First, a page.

Coffee Harvest in Indonesia Expanding to Record on RainfallYoga Rusmana and Eko Listiyorini
Coffee farmers in Indonesia, the world’s third-biggest producer of the robusta variety used by Nestle SA, will probably harvest a record crop in the season starting April after rains boosted yields.
Production may increase 18 percent to 650,000 metric tons from 550,000 tons a year earlier, the median of five trader estimates compiled by Bloomberg shows. That would exceed the all-time high of 630,000 tons in 2009-2010 and matched in 2012-2013, according to U.S. Department of Agriculture data.
The unprecedented harvest in Indonesia will add to global supply, potentially pressuring prices. A survey this month showed production could increase to a record in Vietnam, the largest robusta grower. Crop prospects have also improved in Brazil, the second-biggest robusta producer and the top supplier of arabica beans favored by Starbucks Corp.
“There’s fresh optimism that output will rise,” Theng Hong Sioe, a deputy chairman at the Association of Indonesian Coffee Exporters and Industries, said by phone on March 19. “The weather is quite favorable, it’s not too wet or too dry. Hopefully there’s no adverse weather that could hurt the crop.”
Robusta dropped 11 percent in the past year to $1,855 a ton on ICE Futures Europe on Tuesday. Arabica was at $1.4375 a pound in New York, down 19 percent in the past 12 months, as rains in Brazil helped ease the most-severe drought in decades.
The global harvest will expand 7 percent to 152.8 million bags in 2015-2016 and cut the shortage to 1.4 million bags from 8.9 million bags this year, Volcafe Ltd. said last month. Output in Indonesia may climb to 10.9 million bags, it said. A bag weighs 60 kilograms, or 132 pounds.
Rabobank International says the deficit will shrink to 1.6 million bags from 6 million bags and Indonesia will harvest 12.3 million bags from 9.3 million bags a year earlier.
“We have seen a slightly better weather pattern during the development of the 2015-2016 crop, although still far from perfect weather,” said Carlos Mera Arzeno, senior commodities analyst at Rabobank in London. “In any case, after a low crop in 2014-2015, trees should have more energy for the 2015-2016 crop. Rainfall during the harvest will impact quality but it will hardly impact volumes,” he said in an e-mail March 23.
Forecasts in the Bloomberg survey ranged from 630,000 tons to 690,000 tons. Crops may have suffered in some areas because of heavy rains in late 2014, according to Moenardji Soedargo, chief operating officer of PT Aneka Coffee Industry, an exporter in Sidoarjo, East Java.
The crop is “not entirely in an ideal condition,” Moenardji said in a text message on March 23. “Heavy rain at the end of last year knocked off small cherries, especially on the highlands of southern Sumatra. Production may not be at its best,” he said, predicting a crop of 630,000 tons.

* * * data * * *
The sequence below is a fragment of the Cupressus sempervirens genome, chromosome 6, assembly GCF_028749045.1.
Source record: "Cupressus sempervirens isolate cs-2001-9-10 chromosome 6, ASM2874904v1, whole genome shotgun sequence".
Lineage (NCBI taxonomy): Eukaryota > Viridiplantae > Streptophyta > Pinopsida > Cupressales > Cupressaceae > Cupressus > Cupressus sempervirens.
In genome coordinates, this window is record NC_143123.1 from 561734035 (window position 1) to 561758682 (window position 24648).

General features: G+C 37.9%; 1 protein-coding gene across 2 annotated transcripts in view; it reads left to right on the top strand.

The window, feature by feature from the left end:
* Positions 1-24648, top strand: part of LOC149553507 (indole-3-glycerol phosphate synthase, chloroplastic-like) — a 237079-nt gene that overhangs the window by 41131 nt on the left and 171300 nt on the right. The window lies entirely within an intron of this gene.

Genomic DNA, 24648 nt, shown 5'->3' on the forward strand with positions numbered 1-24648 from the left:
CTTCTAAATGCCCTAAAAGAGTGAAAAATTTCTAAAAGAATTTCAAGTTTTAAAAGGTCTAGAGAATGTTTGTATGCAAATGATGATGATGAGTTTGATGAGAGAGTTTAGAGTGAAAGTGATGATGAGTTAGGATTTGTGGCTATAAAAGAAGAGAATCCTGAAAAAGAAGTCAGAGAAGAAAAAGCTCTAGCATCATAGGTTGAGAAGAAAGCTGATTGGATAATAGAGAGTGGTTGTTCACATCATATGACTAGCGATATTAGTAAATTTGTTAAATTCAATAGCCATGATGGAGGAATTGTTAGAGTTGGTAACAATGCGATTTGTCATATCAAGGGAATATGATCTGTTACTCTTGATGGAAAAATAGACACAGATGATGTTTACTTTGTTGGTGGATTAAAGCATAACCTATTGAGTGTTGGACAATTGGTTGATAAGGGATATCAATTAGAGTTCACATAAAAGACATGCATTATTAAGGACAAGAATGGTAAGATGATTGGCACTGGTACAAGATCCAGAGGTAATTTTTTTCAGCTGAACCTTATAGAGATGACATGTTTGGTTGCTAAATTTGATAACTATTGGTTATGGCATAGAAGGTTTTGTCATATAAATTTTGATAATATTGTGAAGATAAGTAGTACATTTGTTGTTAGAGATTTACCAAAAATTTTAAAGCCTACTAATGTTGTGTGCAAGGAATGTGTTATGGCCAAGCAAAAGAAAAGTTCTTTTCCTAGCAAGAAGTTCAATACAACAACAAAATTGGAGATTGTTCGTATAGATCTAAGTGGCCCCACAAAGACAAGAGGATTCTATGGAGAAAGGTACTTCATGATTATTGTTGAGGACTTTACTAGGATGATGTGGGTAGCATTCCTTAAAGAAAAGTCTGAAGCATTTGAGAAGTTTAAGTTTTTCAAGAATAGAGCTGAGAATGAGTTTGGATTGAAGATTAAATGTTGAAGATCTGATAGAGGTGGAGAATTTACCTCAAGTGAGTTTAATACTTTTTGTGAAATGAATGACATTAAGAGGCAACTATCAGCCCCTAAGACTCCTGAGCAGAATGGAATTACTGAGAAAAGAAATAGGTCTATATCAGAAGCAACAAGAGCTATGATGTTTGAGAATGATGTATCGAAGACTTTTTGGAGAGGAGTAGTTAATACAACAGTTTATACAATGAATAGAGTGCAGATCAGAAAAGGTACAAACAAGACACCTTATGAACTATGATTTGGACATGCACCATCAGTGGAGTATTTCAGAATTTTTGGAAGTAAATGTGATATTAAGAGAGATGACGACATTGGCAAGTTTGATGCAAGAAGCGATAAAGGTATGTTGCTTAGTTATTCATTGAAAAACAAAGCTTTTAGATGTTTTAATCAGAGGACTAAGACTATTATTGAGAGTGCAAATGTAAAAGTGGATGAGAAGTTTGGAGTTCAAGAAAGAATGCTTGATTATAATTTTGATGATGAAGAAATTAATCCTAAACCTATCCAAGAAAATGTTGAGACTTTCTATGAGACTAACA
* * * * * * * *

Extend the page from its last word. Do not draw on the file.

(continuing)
Showers will continue in Sumatra and Java over the next several days with heavier rains moving into Sulawesi, MDA Weather Service said in a March 19 report. Moisture remains short in north Sumatra and sufficient in other regions, it said. The state-run meteorological agency predicts a normal dry season across Indonesia starting April.
“Yields look quite promising,” Sunyoto, a 64-year-old farmer in Way Tenong, West Lampung, said by phone March 10. His plantation may produce 1.5 tons to 2 tons per hectare (2.47 acres), up from 0.8 ton to 1 ton last year, he said.
The provinces of Lampung, Bengkulu and South Sumatra are the main robusta producers. The region known as the ‘Golden Triangle’ represents about 75 percent of the country’s output. Beans from the area are shipped from Panjang port in Lampung. Arabica grows mostly in northern Sumatra and Java and was 16 percent of the total harvest in 2014-2015, USDA data show.
Daily deliveries to warehouses in Bandar Lampung averaged 240 tons a day, similar to the pace in February, said Mochtar Luthfie, head of research and development at Lampung’s chapter of the exporters association. The export-grade robusta was offered at about 23,000 rupiah ($1.77) per kilogram in Lampung last week, Theng, the group’s deputy chairman said.
A smaller crop in the season ending this month means traders are competing to secure beans they need for contractual deliveries in the next two to three months, said Luthfie in an interview in Bandar Lampung on March 10.
“The supply is really tight,” Luthfie said. “Exporters with limited stocks are forced to buy from other traders even at higher prices,” he said, adding that the harvest may start in May in Lampung.
Shipments declined to 382,000 tons in 2014 from 432,000 tons a year earlier because of higher domestic consumption, according to Irfan Anwar, chairman of Association of Indonesian Coffee Exporters and Industries, at conference in Jakarta on Tuesday. He estimated local use may rise to 350,000 tons in 2015 from about 300,000 tons in 2014 and 190,000 tons in 2010.